The successful implementation of the Aberdares project quickly led to the identification of additional forest ecosystems requiring a similar level of support, such as Mount Kenya, Mount Eburu, Southwestern Mau and the Kakamega Forest. Each of these regions play important roles in the supply of water and electricity to Kenya, as well as holding rich biodiversity in both fauna and flora. However, each region was facing similar challenges in terms of logging, poaching, human encroachment and human-wildlife conflict. Similar models to the Aberdares project were rolled out in these regions, offering support, education and employment to surrounding communities, and erecting fences around the forest reserves for the protection of wildlife and forest resources, whilst also protecting surrounding farmlands from crop-raiding. To date, over 700 kilometres of electric fencing has been built around some of Kenya’s precious forest systems, serviced and maintained by “Fence Scouts” employed by Rhino Ark.

The extensive fence network requires consistent maintenance.

The Aberdares fence requires multiple teams of Fence Scouts to keep it well maintained.

Rhino Charge

Funding such ambitious projects was always going to be a challenge, but an innovative idea went on to become the biggest off-road 4x4 event in the country, providing significant funding to Rhino Ark: The Rhino Charge. Conceived to initially raise funds for the Aberdares project and held for the first time in 1989, 31 vehicles competed to navigate to a series of checkpoints over the shortest amount of distance possible. The event only raised a little over US$1,700. Little did these initial competitors and organisers know, this event would go on to gain international acclaim, attracting entries from all over the world.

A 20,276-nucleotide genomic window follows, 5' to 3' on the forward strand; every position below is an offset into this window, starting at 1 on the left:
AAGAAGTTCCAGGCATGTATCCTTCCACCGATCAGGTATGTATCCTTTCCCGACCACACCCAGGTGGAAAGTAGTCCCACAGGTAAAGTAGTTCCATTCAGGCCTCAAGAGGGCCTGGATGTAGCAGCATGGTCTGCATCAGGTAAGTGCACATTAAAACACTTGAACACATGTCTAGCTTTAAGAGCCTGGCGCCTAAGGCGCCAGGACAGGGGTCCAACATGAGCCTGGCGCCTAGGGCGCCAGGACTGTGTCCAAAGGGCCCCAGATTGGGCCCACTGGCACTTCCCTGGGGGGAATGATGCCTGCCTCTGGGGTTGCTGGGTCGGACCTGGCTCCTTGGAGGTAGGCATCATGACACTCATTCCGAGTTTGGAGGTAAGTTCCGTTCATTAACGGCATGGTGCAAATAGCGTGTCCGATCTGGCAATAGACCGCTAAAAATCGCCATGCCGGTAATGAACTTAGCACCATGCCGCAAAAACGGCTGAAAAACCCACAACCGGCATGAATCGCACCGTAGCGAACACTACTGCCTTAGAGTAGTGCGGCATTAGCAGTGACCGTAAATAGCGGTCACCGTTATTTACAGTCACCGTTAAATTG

The Rhino Charge has grown into an internationally supported annual event.

The annual Rhino Charge is a test of driver ability, navigation, strength, and endurance.

Today the number of vehicles permitted to compete each year is capped at 65. Teams have 10 hours to visit 13 check points, scattered over approximately 100 square kilometres of treacherous terrain. The team that reaches all 13 check points over the least amount of distance, is declared the winner. Additionally, each team is required to raise a minimum amount of US$5,000, which totalled over US$1.2 million raised in 2023. While this event now serves as a major fund-raising initiative for Rhino Ark, it also carries significant community development support for the area hosting the rally. The location of the race changes from year to year for the protection of the environment, and is kept a closely guarded secret until the point of release. The event requires the creation of infrastructure and on-the-ground assistance, creating temporary employment opportunities and supplementary income for the local communities. Entrants pay a vehicle fee, which goes to the local landowners and host communities, used for community projects like boreholes and classrooms. The 2023 event was won by “Team 48”, their 6th Rhino Charge win in 14 attempts. Although operating in a personal capacity, we’re always proud of our Asilia Operations Director, Gerard Beaton, who has been a racing member of Team 48 since 2005.

“It’s a charity that has amazing governance, knowing every Shilling raised goes towards the cause.” – Gerard Beaton

Team 48, cautiously navigating a rocky river bed.

Team 48 in action in 2023, on their way to securing their 6th Rhino Charge victory.

Recognising the important work being performed for local communities, the protection of wildlife, and the long-term preservation of crucial areas of biodiversity, we choose to support Rhino Ark in a financial capacity. By offering support to partners, like Rhino Ark, it allows us to contribute to positive impact that reaches much further than what we would otherwise be able to achieve under our own steam. Achieving positive impact at scale means supporting conservation initiatives and community development outside of our own immediate areas of operation, assisting our implementing partners in furthering their impact where it’s needed most. When you travel with Asilia, you are choosing to actively contribute towards making a positive difference in East Africa.